Crystal Cookie

Do you believe in fortune cookies? Do you seek out the thin strip of paper that is hidden inside the cookie served with your bill in a Chinese restaurant? And do you then try to interpret your life around the prophecy? I, for one, stopped opening the oyster shell of fortune cookies when I discovered, time and again, that the contents were pearls of fairly-obvious wisdom. However, I made an exception when I visited the birthplace of the fortune cookie.

Contrary to conventional wisdom, the modern fortune cookie was invented in California and is almost unknown in China. This is not surprising since dessert is not a part of traditional Chinese cuisine. However, legend has it that fourteenth century Chinese soldiers used to smuggle messages into mooncakes to coordinate the overthrow of Mongolian invaders, which eventually led to the establishment of the Ming dynasty.

The true origin of the confectionery has been called a mystery shrouded in an enigma wrapped in a cookie! The most commonly accepted version (and the one promoted by the mock Court of Historical Review) is that it was invented by the gardener who built the Japanese Tea Garden in San Francisco. He used to insert tasteful thank-you messages in tasteless flour cookies (modelled after the traditional Japanese senbei rice-wafer) and gift them to his loyal patrons for their role in rallying for his reappointment after being fired by the city's anti-Japanese mayor.

Churning out ten-word maxims can be a thankless job. New Yorker magazine once profiled such a writer in the Long Island plant which is the world's largest manufacturer of fortune cookies. An engineering and business graduate from Columbia University, he had been racking his brains everyday for over twenty years, using inspirations from sources as diverse as the I-Ching and subway graffiti. Some of his aphorisms have made it into the Unix programme fortune, which displays random messages from a database of quotations. One of the "fortunes" in the software collection states cynically, "The fortune cookie programme defuses project tensions."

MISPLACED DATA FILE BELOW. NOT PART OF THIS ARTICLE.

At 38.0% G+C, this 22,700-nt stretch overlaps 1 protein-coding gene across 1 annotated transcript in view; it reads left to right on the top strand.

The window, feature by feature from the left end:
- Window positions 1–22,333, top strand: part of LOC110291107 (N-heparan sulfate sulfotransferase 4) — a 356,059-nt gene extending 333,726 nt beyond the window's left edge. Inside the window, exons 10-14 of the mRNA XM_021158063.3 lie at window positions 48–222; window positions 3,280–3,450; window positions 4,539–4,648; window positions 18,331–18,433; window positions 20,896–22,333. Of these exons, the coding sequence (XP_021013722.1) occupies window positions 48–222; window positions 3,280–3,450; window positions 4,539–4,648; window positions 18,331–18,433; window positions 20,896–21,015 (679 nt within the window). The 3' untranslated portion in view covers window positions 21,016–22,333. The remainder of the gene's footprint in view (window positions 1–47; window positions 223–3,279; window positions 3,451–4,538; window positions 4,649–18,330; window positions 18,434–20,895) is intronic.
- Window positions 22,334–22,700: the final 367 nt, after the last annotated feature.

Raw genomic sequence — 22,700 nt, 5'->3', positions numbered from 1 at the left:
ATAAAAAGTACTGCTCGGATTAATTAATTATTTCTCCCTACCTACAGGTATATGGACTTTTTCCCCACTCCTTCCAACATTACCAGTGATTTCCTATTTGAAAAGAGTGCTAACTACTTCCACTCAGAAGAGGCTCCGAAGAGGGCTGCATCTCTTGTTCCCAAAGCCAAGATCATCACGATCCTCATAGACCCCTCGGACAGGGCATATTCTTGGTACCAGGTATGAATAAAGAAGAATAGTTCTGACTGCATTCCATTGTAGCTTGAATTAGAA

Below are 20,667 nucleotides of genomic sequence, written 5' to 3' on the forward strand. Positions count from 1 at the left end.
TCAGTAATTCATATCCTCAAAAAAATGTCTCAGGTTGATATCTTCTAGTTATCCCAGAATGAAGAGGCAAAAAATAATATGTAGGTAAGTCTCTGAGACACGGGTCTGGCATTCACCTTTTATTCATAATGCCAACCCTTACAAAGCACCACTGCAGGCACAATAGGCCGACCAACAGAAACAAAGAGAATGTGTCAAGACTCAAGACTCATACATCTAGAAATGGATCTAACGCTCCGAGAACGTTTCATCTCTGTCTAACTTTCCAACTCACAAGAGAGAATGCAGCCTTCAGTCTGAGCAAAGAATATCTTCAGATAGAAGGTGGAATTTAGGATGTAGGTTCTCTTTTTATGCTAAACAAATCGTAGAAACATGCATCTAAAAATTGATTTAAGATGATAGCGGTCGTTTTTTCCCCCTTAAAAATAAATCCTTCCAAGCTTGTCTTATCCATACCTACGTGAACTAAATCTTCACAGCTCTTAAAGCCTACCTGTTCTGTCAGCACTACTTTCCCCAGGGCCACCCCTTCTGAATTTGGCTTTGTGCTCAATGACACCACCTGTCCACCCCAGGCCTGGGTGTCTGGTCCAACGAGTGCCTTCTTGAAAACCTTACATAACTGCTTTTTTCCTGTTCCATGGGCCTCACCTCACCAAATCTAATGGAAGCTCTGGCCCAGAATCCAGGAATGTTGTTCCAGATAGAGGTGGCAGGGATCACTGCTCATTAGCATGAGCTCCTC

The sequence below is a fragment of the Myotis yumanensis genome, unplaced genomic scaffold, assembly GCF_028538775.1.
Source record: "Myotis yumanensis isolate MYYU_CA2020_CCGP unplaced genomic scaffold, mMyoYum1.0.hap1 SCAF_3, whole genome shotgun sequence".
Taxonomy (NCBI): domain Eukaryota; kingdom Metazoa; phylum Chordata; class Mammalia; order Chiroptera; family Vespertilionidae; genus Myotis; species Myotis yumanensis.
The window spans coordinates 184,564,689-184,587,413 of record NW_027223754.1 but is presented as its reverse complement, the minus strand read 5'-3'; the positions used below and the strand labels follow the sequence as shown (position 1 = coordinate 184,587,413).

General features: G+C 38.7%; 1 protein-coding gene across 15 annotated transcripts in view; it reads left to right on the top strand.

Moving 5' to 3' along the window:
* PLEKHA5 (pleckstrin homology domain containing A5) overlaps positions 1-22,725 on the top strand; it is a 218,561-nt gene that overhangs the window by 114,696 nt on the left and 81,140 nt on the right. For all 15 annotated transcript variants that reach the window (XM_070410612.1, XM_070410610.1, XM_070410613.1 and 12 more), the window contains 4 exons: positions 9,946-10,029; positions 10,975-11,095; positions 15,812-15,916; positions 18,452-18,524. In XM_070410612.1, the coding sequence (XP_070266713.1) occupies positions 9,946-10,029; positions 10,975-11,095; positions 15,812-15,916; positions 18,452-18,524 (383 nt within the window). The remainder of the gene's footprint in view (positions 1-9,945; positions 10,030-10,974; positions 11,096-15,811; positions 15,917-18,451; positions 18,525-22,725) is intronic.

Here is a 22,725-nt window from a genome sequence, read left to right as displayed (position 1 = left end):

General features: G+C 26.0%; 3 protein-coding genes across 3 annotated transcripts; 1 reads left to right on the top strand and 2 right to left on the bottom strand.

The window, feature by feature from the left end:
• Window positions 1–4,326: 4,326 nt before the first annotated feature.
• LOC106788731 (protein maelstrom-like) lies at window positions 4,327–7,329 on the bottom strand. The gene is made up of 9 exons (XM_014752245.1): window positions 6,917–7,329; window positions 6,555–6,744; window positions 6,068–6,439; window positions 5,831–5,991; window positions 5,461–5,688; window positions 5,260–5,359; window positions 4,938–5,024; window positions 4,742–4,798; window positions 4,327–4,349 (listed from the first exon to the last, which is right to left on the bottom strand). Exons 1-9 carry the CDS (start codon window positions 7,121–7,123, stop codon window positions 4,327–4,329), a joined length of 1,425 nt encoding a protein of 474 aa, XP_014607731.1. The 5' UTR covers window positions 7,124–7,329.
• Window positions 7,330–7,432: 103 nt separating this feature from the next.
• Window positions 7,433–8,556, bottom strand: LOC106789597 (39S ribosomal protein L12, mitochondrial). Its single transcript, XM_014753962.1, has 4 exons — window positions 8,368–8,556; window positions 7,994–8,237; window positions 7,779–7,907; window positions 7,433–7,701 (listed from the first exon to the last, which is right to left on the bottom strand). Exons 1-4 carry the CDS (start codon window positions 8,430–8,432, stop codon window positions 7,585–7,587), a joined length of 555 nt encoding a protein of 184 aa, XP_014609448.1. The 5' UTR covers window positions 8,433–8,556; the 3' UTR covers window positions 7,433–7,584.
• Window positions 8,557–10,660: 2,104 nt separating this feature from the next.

To return to my open-air experience at the Japanese Tea Garden last month, I was persuaded by my friend to read my fortune. It said, "What you are searching for is right in front of you." I looked up to find a plucky pigeon strutting on the table right in front of me and finishing off the remains of my fortune cookie!

You know that what you eat you are,
But what is sweet now, turns so sour.
George Harrison, Savoy Truffle

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